Will the Queen borrow tycoon’s £50m yacht for her Jubilee flotilla?

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Leander.jpgWith the Royal Yacht Britannia now retired and serving as a popular tourist attraction at Leith docks, the Queen is having to search for a suitable vessel to lead a 1,000-strong flotilla on the Thames, which is expected to be one of the highlights of her Diamond Jubilee celebrations next year.
Hebridean Princess, the luxury cruise ship which she has twice chartered for holidays, is not an option, and my colleague Victoria Murphy reports that she has been offered the use of a £50 million private yacht owned by the business tycoon who made his fortune with National Car Parks (NCP).
Sir Donald Gosling, 82, entertained the Queen to lunch on board the 75-metre (246-ft) Leander (above) at Gunwharf Quays in Portsomouth in May and a friend is reported as saying “He will always do anything he can to offer his services to Queen and country.”
The jubilee flotilla on June 3 next year will feature privately-owned and commercial historic craft – from rowing boats and sailing ships to steam-powered vessels and larger, modern motorised craft. The public will be invited to take part, and one former Royal Yachtsman I spoke to on board Britannia earlier this month said he and his colleagues had registered – though they do not yet have a suitable boat.
What will the Queen find on board if she does borrow Leander – which can command about £375,000 for a week’s charter?
The yacht has a crew of 24, including two chefs – although if she follows the practice which has operated when she charters Hebridean Princess, they will be left ashore while Palace chefs take over the galley. Britannia had a crew of more than 200, including 16 cooks and a butcher. Hebridean’s crew totals 37.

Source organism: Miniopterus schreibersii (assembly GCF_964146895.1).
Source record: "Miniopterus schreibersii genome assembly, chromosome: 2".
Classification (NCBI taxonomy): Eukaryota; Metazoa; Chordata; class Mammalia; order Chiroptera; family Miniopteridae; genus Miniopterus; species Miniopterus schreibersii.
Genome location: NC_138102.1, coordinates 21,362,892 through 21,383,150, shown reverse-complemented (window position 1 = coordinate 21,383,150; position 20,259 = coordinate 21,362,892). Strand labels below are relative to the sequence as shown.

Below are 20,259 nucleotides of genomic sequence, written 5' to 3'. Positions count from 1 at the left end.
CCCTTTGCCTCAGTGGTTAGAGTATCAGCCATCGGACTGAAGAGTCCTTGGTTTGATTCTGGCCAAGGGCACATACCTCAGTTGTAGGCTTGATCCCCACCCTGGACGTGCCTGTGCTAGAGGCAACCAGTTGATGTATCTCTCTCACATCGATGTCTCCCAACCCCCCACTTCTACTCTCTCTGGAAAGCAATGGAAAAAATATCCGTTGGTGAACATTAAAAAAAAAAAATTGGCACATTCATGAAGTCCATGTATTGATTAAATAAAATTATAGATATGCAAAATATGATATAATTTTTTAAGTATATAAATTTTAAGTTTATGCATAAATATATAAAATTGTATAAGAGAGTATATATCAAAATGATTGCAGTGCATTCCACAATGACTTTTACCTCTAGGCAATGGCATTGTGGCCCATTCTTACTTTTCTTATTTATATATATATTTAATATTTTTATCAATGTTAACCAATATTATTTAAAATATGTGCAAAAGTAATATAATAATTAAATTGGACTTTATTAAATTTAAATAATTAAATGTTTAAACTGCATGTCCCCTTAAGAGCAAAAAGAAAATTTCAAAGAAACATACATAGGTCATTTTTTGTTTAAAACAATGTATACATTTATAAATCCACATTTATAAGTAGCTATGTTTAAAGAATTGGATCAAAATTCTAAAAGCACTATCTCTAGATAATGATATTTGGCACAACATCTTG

Leander’s chintz-filled Saloon (below, top) is surprisingly reminiscent of Britannia’s magnificent State Drawing Room (centre); Hebridean’s Tiree Lounge is smaller but boasts an impressive brick fireplace and chimney breast.
Leander’s Master Stateroom (below, top) is far grander than the Queen’s modest bedroom (centre) with its austere single bed. The Duke of Edinburgh’s room is further down the corridor. On Hebridean Princess, the largest cabin is the Isle of Arran Suite.
State 1.jpgqueensbed.jpgArran.jpg
Only Britannia, however, has its own garage, capable of holding a Rolls Royce Phantom or a Royal Land-Rover. But Her Majesty won’t be needing road transport when she takes to the Thames.

By | 2017-06-15T16:00:05+00:00 24 June 2011|Cruise News, Cruise Ships|1 Comment

About the Author:

John Honeywell is a travel writer specialising in cruise ships and cruise travel. Winner of CLIA UK's Contribution to Cruise award 2017.

One Comment

  1. LEANDERER 6 July 2011 at 1:40 pm - Reply

    Thank you for bringing together pictures of the interiors of these three ships.It’s fascinating to compare them

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